George Calombaris’ restaurant empire is dead, with creditors owed money by its collapse voting to end efforts to save the businesses that made up his company.
George Calombaris’ restaurant empire is dead, with creditors owed money by its collapse voting to end efforts to save the businesses that made up his company.

Final nail in coffin for Calombaris empire

Creditors owed money by the collapse of George Calombaris' MAdE Establishment company have voted to liquidate the 22 businesses that made up his restaurant empire.

A meeting held at 3pm at the Rialto Towers Melbourne offices of restructuring experts KordaMentha heard administrators, led by KordaMentha's Craig Shepard, recommend to end efforts to save the businesses as "they are now insolvent".

To avoid coronavirus problems, many of the creditors' votes were lodged by proxy with voting power handed to delegates, with only two creditors in the room.

"In our view, the winding up of all companies in the group is the most viable option for creditors in that the liquidators will be in a position to wind up the affairs of the group and realise the group's remaining assets for the value of creditors," administrators said.

"It is our opinion that it would be in the creditors' interests for each company in the group to be placed in liquidation."

The administrators argued the move would help employees get the remaining entitlements owed to them.

George Calombaris spoke to the ABC about the underpayment saga. Picture: ABC/7.30
George Calombaris spoke to the ABC about the underpayment saga. Picture: ABC/7.30

"The liquidation of all employing entities in the group will allow employees access to the Commonwealth Government Fair Entitlements Guarantee scheme with respect to their outstanding entitlements."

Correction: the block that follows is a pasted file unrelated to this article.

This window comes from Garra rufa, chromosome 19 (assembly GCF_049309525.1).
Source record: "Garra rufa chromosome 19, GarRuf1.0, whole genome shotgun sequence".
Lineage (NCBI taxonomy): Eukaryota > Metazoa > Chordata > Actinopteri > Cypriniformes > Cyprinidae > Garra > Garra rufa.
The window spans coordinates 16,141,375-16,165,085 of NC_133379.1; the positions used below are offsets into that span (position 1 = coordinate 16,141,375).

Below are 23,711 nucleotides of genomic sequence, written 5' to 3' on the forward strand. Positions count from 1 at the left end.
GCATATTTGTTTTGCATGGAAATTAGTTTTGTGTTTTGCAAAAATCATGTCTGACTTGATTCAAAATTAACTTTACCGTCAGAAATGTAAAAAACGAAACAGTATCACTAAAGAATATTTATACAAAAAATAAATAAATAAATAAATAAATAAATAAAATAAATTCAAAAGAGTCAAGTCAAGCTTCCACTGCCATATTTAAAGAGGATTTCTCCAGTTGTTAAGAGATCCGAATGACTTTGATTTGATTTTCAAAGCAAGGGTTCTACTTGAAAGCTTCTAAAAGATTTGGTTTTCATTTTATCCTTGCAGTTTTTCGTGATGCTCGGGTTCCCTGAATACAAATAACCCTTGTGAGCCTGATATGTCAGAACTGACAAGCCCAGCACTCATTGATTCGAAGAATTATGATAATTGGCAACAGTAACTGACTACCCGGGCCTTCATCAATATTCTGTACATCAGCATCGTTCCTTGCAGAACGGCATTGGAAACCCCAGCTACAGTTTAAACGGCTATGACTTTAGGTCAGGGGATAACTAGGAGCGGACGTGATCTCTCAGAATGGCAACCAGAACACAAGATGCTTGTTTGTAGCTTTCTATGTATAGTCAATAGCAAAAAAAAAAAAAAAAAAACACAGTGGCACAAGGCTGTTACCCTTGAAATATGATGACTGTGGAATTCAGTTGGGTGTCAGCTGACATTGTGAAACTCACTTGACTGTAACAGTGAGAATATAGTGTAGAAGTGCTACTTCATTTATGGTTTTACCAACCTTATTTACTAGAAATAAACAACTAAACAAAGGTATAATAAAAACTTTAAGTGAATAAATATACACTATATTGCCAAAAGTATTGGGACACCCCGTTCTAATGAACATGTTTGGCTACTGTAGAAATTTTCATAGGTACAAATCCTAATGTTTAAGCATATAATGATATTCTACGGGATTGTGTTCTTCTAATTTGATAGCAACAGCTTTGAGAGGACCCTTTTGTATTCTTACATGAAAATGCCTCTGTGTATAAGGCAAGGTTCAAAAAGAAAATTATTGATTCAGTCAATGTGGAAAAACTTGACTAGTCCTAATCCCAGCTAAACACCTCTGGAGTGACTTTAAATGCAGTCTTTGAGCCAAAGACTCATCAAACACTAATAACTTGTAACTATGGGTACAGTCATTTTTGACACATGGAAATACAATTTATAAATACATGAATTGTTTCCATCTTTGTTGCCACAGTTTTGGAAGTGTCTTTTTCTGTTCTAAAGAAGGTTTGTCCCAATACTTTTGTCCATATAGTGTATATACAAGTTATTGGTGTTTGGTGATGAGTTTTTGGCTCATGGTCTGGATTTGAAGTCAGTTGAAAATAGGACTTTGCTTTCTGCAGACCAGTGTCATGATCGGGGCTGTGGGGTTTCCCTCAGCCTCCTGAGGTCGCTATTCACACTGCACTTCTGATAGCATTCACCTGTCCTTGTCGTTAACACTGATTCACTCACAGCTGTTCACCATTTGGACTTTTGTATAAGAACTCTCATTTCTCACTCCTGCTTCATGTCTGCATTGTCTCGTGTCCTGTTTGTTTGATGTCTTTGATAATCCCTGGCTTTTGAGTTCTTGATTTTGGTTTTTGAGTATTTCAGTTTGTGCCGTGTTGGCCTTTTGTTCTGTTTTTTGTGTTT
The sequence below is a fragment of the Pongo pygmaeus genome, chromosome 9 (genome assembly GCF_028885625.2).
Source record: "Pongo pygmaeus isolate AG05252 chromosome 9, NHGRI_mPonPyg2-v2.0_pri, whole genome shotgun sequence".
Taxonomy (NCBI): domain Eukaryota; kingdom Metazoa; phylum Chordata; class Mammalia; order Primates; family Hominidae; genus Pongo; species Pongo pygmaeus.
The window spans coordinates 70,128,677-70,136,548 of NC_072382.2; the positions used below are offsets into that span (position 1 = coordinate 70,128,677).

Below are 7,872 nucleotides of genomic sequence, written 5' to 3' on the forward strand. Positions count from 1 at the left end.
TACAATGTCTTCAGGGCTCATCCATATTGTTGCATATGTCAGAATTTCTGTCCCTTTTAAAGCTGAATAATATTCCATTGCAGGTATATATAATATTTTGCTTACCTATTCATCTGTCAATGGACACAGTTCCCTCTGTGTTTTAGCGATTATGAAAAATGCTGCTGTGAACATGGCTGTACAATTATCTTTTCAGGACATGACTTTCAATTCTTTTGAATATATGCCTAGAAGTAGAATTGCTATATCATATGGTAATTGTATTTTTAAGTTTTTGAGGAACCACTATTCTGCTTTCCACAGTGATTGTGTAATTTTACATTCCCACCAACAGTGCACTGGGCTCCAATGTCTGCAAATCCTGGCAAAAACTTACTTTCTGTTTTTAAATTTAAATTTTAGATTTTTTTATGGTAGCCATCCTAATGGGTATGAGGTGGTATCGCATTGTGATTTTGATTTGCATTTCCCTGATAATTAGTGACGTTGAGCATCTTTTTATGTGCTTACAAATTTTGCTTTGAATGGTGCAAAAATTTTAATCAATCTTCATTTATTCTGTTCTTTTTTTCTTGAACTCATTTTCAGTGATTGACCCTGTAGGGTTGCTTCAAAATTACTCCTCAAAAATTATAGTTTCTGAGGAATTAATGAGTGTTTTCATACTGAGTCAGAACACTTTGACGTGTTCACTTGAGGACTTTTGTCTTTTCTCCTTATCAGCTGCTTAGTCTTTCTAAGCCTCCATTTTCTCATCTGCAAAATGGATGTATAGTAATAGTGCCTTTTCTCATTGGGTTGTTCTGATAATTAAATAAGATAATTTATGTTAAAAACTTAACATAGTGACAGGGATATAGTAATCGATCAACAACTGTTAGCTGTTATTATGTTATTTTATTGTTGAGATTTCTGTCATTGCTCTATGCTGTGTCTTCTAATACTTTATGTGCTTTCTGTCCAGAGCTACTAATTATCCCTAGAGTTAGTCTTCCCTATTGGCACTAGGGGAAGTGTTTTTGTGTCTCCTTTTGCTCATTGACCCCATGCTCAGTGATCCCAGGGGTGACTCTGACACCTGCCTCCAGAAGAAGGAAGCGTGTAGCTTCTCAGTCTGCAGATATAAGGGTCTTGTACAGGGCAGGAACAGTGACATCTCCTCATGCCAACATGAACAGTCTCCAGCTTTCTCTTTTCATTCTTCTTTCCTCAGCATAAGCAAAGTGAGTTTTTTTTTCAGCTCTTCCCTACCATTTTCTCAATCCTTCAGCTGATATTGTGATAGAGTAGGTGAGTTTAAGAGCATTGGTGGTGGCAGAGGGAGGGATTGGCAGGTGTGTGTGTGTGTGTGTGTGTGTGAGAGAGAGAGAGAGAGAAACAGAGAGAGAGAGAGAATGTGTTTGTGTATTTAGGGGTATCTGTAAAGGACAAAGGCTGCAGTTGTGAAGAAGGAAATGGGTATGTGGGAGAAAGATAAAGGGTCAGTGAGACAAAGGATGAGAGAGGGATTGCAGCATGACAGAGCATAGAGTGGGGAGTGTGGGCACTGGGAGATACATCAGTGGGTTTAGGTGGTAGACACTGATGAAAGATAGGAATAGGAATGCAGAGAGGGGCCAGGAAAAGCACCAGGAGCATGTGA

Administrators say "priority creditors" - that is the staff owed leave and redundancy payments - are owed $1.3 million. The collapse saw about 400 workers out of a job.

All of the staff's outstanding wages were paid the day before the collapse.

The MAdE Establishment empire collapsed late in the afternoon of February 10, seeing the closure of its 12 restaurants.

The main secured creditor, the Commonwealth Bank, is owed a whopping $8.8m and the report says "we do expect there to be a return to the first ranking secured creditor". It has previously been estimated the CBA would get back $1 million.

Unsecured creditors - including tradespeople and suppliers - have been told they will receive nothing back.

KordaMentha has now sold five restaurant leases but said they did not expect to make any more sales of the remaining seven.

The Stalactites Group - which runs the 41 year old Lonsdale St Greek food favourite Stalactites - have confirmed they have finalised the purchase of two key Jimmy Grants stores - Emporium Melbourne and Fitzroy.

It will transform the two Jimmy Grants sites into Hella Good branded stores.

And Calombaris' rebranded Crofter Dining site - which had previously been a Hellenic Republic - has been taken over by the husband and wife team Andrew and Pam Kavanagh, who run the barbecue focused The Que Club in Fitzroy North.

Last week KordaMentha revealed the MAdE Establishment company racked up $20.7m in losses in the three and a half years leading to its February collapse.

The fall into administration of the companies behind the Hellenic Republic and Jimmy Grants brands followed a horror summer in which sales fell amid a broader industry downturn and as the business was beset by reputational damage following its $7.8 million underpayment scandal.

The report says the collapse can be attributed to "declining revenue and profitability across the group following the group's self-disclosure to the Fair Work Ombudsman of wages underpayments at a number of venues".

"The group has not been profitable in the past three financial years or for the year to date period to January 2020.

"Cumulative losses before tax over this period total $20.7 million," the report says.

jeffrey.whalley@news.com.au